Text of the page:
48 Be out in left field (USA) To be out in left field is not to know what's going on. Taken from baseball, when youngsters assign less capable players to the outfield where the ball is less likely to be hit by a young player. In business, one might say, 'Don't ask the new manager; he's out in left field and doesn't know any answers yet.'
49 Be that as it may Be that as it may is an expression which means that, while you are prepared to accept that there is some truth in what the other person has just said, it's not going to change your opinions in any significant manner.
50 Be true blue If a person/object/situation is considered to be 'true blue', it is considered genuine.
51 Be up the spout (UK) If a woman is up the spout, she is pregnant.
52 Bean counter A bean counter is an accountant.
53 Bear fruit If something bears fruit, it produces positive results.
54 Bear market A bear market is a period when investors are pessimistic and expect financial losses so are more likely to sell than to buy shares.
55 Bear the brunt People who bear the brunt of something endure the worst of something bad.
56 Beard the lion in his own den If you confront a powerful or dangerous rival on their territory, you are bearding the lion in his own den.
57 Beat about the bush If someone doesn't say clearly what they mean and try to make it hard to understand, they are beating about (around) the bush.
58 Beat someone to the draw (USA) If you beat someone to the draw, you do something before they do.
59 Beat swords into ploughshares If people beat swords into ploughshares, they spend money on humanitarian purposes rather than weapons. (The American English spelling is 'plowshares')
60 Beat the daylights out of someone If someone beats the daylights out of another person, they hit them repeatedly. ('Knock' can also be used and it can be made even stronger by saying 'the living daylights'.)
61 Beat the rap If you beat the rap, you escape conviction and punishment for a crime or something you have done wrong.
62 Beat to the punch If you beat someone to the punch, you act before them and gain an advantage.
63 Beat your brains out If you beat your brains out, you think hard about something but cannot solve, understand or remember it.
64 Beating a dead horse (USA) If someone is trying to convince people to do or feel something without any hope of succeeding, they're beating a dead horse. This is used when someone is trying to raise interest in an issue that no-one supports anymore; beating a dead horse will not make it do any more work.
65 Beauty is in the eye of the beholder Beauty is in the eye of the beholder means that different people will find different things beautiful and that the differences of opinion don't matter greatly.
66 Beauty is only skin deep This idiom means that appearances can be deceptive and something that seems or looks good may turn out to be bad.
67 Beck and call Someone who does everything for you, no matter when you ask, is at your beck and call.
68 Bedroom eyes Someone with bedroom eyes has a sexy look in their eyes.
69 Bee in your bonnet If someone is very excited about something, they have a bee in their bonnet.
70 Bee's Knees If something is the bee's knees, it's outstanding or the best in its class.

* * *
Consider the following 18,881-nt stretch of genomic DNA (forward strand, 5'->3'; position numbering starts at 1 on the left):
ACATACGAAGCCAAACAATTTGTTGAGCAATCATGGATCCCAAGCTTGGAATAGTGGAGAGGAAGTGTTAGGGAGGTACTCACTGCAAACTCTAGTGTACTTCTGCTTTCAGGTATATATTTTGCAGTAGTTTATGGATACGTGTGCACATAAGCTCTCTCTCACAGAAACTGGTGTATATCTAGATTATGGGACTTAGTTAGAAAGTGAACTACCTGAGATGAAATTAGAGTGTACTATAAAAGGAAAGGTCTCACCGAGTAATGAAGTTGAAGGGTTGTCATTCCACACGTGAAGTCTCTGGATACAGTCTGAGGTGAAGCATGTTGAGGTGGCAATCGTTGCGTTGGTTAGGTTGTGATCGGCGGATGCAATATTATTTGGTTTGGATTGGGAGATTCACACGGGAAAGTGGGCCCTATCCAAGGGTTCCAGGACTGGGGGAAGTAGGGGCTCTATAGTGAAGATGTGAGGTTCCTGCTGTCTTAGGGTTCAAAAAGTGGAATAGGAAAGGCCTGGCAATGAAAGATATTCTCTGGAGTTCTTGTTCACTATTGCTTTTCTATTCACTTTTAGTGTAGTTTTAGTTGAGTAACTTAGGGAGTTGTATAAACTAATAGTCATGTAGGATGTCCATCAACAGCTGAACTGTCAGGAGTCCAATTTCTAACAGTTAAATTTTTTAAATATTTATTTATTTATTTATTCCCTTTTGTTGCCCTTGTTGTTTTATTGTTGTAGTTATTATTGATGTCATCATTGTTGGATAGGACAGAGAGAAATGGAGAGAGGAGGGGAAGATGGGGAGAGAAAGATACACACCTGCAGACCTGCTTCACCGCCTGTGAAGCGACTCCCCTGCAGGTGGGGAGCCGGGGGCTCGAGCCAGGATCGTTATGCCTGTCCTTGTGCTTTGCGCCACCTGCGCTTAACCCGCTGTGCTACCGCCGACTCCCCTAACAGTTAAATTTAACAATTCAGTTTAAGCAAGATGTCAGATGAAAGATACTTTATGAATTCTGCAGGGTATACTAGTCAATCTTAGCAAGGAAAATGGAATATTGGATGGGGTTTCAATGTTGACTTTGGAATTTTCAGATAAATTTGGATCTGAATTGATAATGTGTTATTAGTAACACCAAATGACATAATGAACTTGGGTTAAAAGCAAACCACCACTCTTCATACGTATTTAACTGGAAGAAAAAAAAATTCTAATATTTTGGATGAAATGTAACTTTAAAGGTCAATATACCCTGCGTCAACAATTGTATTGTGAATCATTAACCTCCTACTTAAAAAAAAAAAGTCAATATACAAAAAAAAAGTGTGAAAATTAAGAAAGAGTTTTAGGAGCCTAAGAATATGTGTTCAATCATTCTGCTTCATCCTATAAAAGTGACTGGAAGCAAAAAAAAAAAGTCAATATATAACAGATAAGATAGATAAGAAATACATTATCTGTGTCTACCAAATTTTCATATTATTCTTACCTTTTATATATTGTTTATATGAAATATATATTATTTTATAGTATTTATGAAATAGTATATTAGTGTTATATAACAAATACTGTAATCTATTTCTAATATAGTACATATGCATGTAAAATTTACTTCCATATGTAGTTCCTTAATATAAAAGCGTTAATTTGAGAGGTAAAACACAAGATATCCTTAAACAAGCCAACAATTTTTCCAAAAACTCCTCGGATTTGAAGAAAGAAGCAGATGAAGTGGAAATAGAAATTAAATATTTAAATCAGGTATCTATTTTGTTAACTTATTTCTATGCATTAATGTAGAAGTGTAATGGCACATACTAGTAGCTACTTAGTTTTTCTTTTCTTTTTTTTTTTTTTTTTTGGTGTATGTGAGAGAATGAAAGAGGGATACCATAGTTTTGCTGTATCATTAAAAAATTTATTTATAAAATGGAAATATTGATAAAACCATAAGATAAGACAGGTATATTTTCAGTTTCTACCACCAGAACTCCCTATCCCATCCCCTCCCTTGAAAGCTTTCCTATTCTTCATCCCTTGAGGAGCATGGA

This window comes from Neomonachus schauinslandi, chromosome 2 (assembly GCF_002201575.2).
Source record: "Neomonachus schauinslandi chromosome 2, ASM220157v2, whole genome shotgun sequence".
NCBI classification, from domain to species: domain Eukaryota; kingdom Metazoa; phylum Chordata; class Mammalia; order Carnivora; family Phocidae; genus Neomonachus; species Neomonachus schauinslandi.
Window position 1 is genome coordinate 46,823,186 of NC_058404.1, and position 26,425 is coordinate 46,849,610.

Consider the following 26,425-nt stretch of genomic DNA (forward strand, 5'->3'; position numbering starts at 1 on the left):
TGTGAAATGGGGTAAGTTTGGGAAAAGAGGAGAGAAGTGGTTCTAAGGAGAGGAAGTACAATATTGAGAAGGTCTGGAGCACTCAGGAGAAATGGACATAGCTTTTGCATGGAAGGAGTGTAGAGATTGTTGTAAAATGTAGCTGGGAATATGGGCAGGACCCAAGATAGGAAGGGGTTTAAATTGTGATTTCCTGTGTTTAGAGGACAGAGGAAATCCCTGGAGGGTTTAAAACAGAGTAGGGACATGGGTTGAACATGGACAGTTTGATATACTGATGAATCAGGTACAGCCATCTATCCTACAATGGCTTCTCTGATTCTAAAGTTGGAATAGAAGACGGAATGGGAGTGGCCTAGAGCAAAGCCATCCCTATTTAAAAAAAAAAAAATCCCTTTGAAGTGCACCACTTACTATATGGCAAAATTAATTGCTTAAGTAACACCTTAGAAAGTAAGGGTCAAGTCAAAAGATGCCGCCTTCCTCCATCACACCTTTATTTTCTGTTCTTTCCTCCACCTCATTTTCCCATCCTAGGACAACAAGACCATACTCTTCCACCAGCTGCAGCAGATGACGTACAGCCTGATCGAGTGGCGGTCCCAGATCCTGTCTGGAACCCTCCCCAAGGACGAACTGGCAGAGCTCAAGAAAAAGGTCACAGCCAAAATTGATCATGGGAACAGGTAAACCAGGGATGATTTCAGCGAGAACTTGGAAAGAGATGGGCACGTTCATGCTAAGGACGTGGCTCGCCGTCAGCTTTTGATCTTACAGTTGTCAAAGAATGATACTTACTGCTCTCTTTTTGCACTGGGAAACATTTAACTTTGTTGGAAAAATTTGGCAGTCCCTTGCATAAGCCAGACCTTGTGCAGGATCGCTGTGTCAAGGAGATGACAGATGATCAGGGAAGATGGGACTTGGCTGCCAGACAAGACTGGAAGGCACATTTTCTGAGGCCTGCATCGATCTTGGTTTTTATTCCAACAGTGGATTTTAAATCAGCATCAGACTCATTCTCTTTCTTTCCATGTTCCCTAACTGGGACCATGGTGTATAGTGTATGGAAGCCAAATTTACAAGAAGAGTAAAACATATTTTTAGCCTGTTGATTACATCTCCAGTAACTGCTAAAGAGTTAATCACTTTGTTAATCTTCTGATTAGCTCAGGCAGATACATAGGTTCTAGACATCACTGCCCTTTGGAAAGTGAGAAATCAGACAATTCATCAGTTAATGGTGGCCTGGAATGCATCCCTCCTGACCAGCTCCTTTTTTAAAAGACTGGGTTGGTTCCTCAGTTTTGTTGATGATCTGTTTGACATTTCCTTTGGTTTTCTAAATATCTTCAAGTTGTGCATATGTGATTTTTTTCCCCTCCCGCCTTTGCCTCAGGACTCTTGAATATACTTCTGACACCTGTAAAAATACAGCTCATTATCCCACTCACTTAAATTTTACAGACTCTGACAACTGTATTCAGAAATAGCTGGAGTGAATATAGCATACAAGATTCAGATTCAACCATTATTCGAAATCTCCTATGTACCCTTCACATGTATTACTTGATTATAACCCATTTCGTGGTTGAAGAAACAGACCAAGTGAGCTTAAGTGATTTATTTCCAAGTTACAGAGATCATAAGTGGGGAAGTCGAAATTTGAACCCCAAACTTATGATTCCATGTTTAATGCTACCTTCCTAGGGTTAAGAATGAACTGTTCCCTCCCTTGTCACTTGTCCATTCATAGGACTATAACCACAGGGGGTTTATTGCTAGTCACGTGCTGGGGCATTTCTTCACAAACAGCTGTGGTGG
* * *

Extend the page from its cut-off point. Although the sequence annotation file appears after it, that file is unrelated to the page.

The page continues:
71 Beeline for If you make a beeline for a place, you head there directly.
72 Been in the wars (UK) If someone has been in the wars, they have been hurt or look as if they have been in a struggle.
73 Been there, done that People say this when they have already experienced what is being discussed.
74 Beer and skittles (UK) People say that life is not all beer and skittles, meaning that it is not about self-indulgence and pleasure.
75 Before the ink is dry If people make an agreement or contract and then the situation changes very quickly, it changes before the ink is dry.
76 Before you can say Jack Robinson The term Jack Robinson represents 'a short amount of time'. When you do something before you can say Jack Robinson, you do it very quickly.
77 Beg the question In philosophy "to beg the question" is to assume something to be true that has not yet been proved. I have seen the idiom also to mean that a question is crying out to be asked.
78 Beggars can't be choosers This idiom means that people who are in great need must accept any help that is offered, even if it is not a complete solution to their problems.
79 Behind bars When someone is behind bars, they are in prison.
80 Behind closed doors If something happens away from the public eye, it happens behind closed doors.
81 Behind someone's back If you do something behind someone's back, you do it without telling them.
82 Behind the eight ball A difficult position from which it is unlikely one can escape.
83 Behind the times Someone that is behind the times is old-fashioned and has ideas that are regarded as out-dated.
84 Believe in the hereafter A belief in the hereafter is a belief in the afterlife, or life after death. It is, therefore, associated with religions and the soul's journey to heaven or to hell, whichever way being just deserts for the person based on how they led their life.
85 Bells and whistles Bells and whistles are attractive features that things like computer programs have, though often a bit unnecessary.
86 Bells on (USA) To be somewhere with bells on means to arrive there happy and delighted to attend.
87 Belly up If things go belly up, they go badly wrong.
88 Below par If something isn't up to standard, or someone isn't feeling or doing very well, they are below par.
89 Below the belt If someone says something that is cruel or unfair, it is below the belt, like the illegal punches in boxing.
90 Belt and braces (UK) Someone who wears belt and braces is very cautious and takes no risks.
91 Belt and suspenders (USA) Someone who wears belt and suspenders is very cautious and takes no risks.